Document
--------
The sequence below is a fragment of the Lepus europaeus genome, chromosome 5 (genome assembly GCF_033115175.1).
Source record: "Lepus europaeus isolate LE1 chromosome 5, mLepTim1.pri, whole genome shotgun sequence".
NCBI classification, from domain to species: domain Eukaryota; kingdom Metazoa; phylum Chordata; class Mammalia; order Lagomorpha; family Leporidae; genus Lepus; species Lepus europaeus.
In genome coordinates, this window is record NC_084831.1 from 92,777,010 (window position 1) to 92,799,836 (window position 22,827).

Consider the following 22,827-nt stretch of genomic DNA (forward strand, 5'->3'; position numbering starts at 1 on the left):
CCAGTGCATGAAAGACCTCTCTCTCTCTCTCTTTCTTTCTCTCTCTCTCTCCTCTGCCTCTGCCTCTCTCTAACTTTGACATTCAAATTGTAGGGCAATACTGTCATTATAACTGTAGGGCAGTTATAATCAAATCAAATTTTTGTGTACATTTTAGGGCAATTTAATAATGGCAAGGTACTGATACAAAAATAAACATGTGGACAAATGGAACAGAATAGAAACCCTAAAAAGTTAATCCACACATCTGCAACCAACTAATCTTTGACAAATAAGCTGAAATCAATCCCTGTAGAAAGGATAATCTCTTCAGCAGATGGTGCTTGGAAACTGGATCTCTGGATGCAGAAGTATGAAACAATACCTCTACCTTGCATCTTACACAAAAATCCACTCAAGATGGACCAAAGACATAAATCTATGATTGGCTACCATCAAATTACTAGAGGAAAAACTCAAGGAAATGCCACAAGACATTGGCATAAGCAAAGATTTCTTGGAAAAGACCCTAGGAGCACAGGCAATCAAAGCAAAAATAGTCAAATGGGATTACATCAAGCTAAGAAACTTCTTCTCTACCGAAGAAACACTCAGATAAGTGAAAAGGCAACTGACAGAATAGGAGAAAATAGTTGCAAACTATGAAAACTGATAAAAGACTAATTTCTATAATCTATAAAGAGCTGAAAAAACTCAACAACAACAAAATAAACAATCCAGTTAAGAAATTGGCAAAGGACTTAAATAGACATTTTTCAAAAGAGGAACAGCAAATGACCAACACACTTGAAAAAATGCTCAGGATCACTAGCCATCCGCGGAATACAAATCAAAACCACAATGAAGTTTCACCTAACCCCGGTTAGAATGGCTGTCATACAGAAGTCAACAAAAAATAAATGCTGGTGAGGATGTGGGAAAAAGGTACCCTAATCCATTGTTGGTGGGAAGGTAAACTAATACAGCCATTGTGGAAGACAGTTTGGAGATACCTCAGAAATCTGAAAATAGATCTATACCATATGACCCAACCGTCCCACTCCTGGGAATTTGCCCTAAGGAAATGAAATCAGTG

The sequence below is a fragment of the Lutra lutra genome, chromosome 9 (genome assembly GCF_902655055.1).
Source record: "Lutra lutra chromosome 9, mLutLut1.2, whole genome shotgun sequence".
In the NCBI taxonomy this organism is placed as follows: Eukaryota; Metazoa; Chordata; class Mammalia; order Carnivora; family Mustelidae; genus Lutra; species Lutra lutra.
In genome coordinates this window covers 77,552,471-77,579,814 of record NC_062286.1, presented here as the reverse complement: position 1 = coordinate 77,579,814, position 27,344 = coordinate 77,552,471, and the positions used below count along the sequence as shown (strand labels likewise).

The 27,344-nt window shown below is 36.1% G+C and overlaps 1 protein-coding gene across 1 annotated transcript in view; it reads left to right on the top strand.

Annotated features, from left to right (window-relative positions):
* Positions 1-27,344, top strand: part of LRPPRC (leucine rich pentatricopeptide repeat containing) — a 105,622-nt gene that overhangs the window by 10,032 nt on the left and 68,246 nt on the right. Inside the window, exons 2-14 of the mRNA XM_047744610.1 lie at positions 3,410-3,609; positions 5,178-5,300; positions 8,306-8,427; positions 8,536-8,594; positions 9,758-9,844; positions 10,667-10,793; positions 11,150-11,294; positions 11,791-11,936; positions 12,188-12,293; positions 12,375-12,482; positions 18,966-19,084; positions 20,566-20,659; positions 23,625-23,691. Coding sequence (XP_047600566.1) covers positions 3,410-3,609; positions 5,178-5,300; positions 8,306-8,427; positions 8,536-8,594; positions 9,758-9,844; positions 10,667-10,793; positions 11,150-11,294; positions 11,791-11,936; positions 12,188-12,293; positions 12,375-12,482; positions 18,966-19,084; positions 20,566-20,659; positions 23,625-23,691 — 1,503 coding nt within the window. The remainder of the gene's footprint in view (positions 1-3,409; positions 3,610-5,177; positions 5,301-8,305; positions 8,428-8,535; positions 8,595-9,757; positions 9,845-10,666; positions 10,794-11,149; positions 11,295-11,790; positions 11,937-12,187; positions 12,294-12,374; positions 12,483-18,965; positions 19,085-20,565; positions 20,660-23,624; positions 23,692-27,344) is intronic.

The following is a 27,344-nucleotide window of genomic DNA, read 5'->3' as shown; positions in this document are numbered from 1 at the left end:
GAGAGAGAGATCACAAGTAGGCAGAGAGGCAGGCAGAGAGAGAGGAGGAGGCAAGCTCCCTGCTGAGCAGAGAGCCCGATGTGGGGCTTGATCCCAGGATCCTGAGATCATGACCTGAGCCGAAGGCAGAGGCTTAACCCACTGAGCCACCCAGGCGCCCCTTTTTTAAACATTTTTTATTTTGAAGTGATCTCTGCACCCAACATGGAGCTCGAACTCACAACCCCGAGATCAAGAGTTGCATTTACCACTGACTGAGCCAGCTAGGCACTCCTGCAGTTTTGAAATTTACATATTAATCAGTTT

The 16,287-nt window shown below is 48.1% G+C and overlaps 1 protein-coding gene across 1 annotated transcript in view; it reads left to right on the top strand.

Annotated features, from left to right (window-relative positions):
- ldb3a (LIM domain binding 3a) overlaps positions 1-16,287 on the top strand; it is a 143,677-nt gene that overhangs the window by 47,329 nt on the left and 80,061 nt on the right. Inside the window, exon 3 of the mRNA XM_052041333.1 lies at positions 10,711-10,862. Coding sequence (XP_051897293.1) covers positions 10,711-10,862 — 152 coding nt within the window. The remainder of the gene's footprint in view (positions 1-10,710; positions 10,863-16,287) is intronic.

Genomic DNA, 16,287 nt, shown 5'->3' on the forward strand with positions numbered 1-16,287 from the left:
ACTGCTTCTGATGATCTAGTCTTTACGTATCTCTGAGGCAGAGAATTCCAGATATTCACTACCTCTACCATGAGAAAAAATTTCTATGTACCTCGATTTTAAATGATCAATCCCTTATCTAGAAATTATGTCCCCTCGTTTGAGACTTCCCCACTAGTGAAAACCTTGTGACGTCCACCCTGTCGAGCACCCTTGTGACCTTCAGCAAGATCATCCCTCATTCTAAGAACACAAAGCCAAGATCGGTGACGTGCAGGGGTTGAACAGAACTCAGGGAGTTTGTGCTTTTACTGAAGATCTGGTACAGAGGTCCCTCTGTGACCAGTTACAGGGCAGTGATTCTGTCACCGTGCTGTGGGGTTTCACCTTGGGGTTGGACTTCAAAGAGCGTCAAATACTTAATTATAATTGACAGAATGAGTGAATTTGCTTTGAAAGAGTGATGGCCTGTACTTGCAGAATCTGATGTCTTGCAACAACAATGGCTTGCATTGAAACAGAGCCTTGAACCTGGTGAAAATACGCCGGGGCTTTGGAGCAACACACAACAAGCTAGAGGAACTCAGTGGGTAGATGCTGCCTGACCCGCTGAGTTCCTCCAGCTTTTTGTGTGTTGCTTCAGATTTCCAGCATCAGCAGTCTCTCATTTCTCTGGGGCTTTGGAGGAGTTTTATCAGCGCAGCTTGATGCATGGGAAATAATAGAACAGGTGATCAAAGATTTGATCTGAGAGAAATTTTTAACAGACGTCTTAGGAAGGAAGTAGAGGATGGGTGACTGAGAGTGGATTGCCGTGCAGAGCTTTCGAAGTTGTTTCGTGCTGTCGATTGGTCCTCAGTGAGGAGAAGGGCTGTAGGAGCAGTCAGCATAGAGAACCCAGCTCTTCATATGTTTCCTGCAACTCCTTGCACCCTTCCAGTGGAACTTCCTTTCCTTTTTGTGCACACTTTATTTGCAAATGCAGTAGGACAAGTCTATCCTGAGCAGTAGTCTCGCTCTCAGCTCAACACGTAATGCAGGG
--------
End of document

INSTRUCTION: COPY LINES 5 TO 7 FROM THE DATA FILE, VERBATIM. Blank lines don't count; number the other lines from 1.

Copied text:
Consider the following 22,827-nt stretch of genomic DNA (forward strand, 5'->3'; position numbering starts at 1 on the left):
CCAGTGCATGAAAGACCTCTCTCTCTCTCTCTTTCTTTCTCTCTCTCTCTCCTCTGCCTCTGCCTCTCTCTAACTTTGACATTCAAATTGTAGGGCAATACTGTCATTATAACTGTAGGGCAGTTATAATCAAATCAAATTTTTGTGTACATTTTAGGGCAATTTAATAATGGCAAGGTACTGATACAAAAATAAACATGTGGACAAATGGAACAGAATAGAAACCCTAAAAAGTTAATCCACACATCTGCAACCAACTAATCTTTGACAAATAAGCTGAAATCAATCCCTGTAGAAAGGATAATCTCTTCAGCAGATGGTGCTTGGAAACTGGATCTCTGGATGCAGAAGTATGAAACAATACCTCTACCTTGCATCTTACACAAAAATCCACTCAAGATGGACCAAAGACATAAATCTATGATTGGCTACCATCAAATTACTAGAGGAAAAACTCAAGGAAATGCCACAAGACATTGGCATAAGCAAAGATTTCTTGGAAAAGACCCTAGGAGCACAGGCAATCAAAGCAAAAATAGTCAAATGGGATTACATCAAGCTAAGAAACTTCTTCTCTACCGAAGAAACACTCAGATAAGTGAAAAGGCAACTGACAGAATAGGAGAAAATAGTTGCAAACTATGAAAACTGATAAAAGACTAATTTCTATAATCTATAAAGAGCTGAAAAAACTCAACAACAACAAAATAAACAATCCAGTTAAGAAATTGGCAAAGGACTTAAATAGACATTTTTCAAAAGAGGAACAGCAAATGACCAACACACTTGAAAAAATGCTCAGGATCACTAGCCATCCGCGGAATACAAATCAAAACCACAATGAAGTTTCACCTAACCCCGGTTAGAATGGCTGTCATACAGAAGTCAACAAAAAATAAATGCTGGTGAGGATGTGGGAAAAAGGTACCCTAATCCATTGTTGGTGGGAAGGTAAACTAATACAGCCATTGTGGAAGACAGTTTGGAGATACCTCAGAAATCTGAAAATAGATCTATACCATATGACCCAACCGTCCCACTCCTGGGAATTTGCCCTAAGGAAATGAAATCAGTG

The sequence below is a fragment of the Lutra lutra genome, chromosome 9 (genome assembly GCF_902655055.1).